Ambitious leftists with legal training always pursue at least two paths. They vote "present" on tough bills; they are "for it before they were against it;" and they would have voted with the majority if it was close, but thought the minority had the better argument.
Senate Republicans shouldn't be intimidated when it comes time to question Elena Kagan and vote on her nomination to the Supreme Court. The public can't possibly know much about her, but already its verdict has turned negative. No doubt some people know about her history with military recruiters, but that must be a small minority at this point. So my guess is that voters' negative reactions are based mostly on the fact that she was the dean of Harvard Law School. A new Rasmussen Reports national telephone survey finds that 41% of U.S. voters now hold a favorable opinion of Kagan but 47% view her unfavorably, up from 43% a week ago and 39% just after President Obama announced her nomination. ... With Senate hearings on Kagan's nomination set to begin June 28, 36% of voters now favor her confirmation, but 39% are opposed. One-out-of-four (25%) are undecided. Perhaps Ms. Kagan can sway some voters with a good performance before the Judiciary Committee, but I expect far more to turn negative when they learn about her defiance of the Solomon Amendment. Senate Republicans shouldn't be intimidated when it comes time to question Elena Kagan and vote on her nomination to the...
From the Harvard Law Record, via Ed Whelan, we learn that Elena Kagan considers Israeli supreme court justice Aharon Barak her "judicial hero." According to Kagan, Barak "is the judge who has best advanced democracy, human rights, the rule of law, and justice."
The thesis Elena Kagan wrote in 1983 as a graduate student at Oxford is now publicly available. The Washington Post touts it as being "critical of the Warren court" because Kagan argued that the Supreme Court's development of the exclusionary rule during the Warren years was not based on a "coherent theory" and thus "assured the rule's eventual demise
Professor chooses professor. That s one headline you could write about Barack Obama s nomination of Elena Kagan to the Supreme Court. Obama graduated from Harvard Law School in 1991, Kagan in 1986. Kagan joined the faculty at the University of Chicago Law School in 1991 and became a full professor there in 1995. Obama taught constitutional law there, though he was not formally a professor, from 1992 to 2004.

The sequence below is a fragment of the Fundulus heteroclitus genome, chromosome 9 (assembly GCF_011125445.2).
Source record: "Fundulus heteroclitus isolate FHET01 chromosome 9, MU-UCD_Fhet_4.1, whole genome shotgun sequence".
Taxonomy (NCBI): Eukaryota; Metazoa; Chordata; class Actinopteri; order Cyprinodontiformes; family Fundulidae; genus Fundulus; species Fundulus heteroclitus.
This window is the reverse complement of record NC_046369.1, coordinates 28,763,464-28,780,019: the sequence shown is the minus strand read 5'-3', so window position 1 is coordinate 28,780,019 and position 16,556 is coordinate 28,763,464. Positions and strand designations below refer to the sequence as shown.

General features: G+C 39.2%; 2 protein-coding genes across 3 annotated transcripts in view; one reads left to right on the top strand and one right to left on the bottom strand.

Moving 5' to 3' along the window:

Yesterday, I noted that If Elena Kagan is confirmed, all three of the Supreme Court's female Justices will be from New York city. A reader adds that all three will also be former summer associates at the New York city law firm Paul, Weiss, Rifkind, Wharton & Garrison. That firm declined, however, to offer Ruth Bader Ginsburg a job as a regular associate back in the bad old days when law firms discriminated on the basis of gender. To the best of my knowledge, neither Sonia Sotomayor nor Kagan was ever an associate with Paul Weiss either. However, this was by the choice of Sotomayor and Kagan, I assume.
One topic I would prefer not to write about is the recent flap over whether Elena Kagan, apparently a front-runner for the next Supreme Court nomination, is an "out" lesbian. This is the kind of story we'd rather not touch with a stick. Personally, I couldn't possibly care less about Kagan's romantic life. So we'd like to avert our eyes from the controversy. Unfortunately, it isn't that simple. The story began when Ben Domenech, blogging for CBS News, observed, apparently innocently, that Kagan's nomination would please the Democratic base because she would be the first openly gay Supreme Court nominee. This led the White House to denounce Domenech's post as a rumor campaign, and to assert flatly that Kagan is not gay, let alone openly so. CBS eventually deleted Domenech's blog post. But comments on Kagan's sexual orientation didn't start with Domenech; a number of gay and lesbian sites like "Queerty" had claimed Kagan as one of their own. Outside the Beltway has a good summary of the controversy. Here is the problem: we live, thanks to the Left, in an era of identity politics. The common political syllogism runs, Mr. X is a member of group Y. Therefore he has political interests in common with other members of group Y and is entitled to certain benefits as a member of group Y. Worse, Democrats commonly hold that members of their constituent identity groups are obliged to favor political and judicial policies that advance the presumed interests of those groups. See, for example, the way they talk about Justice Thomas and Sarah Palin. It's actually worse than that: the liberals' theory of jurisprudence holds that membership in favored or disfavored groups should dictate the extent of one's legal rights. Thus, for example, Goodwin Liu argues that descendants of white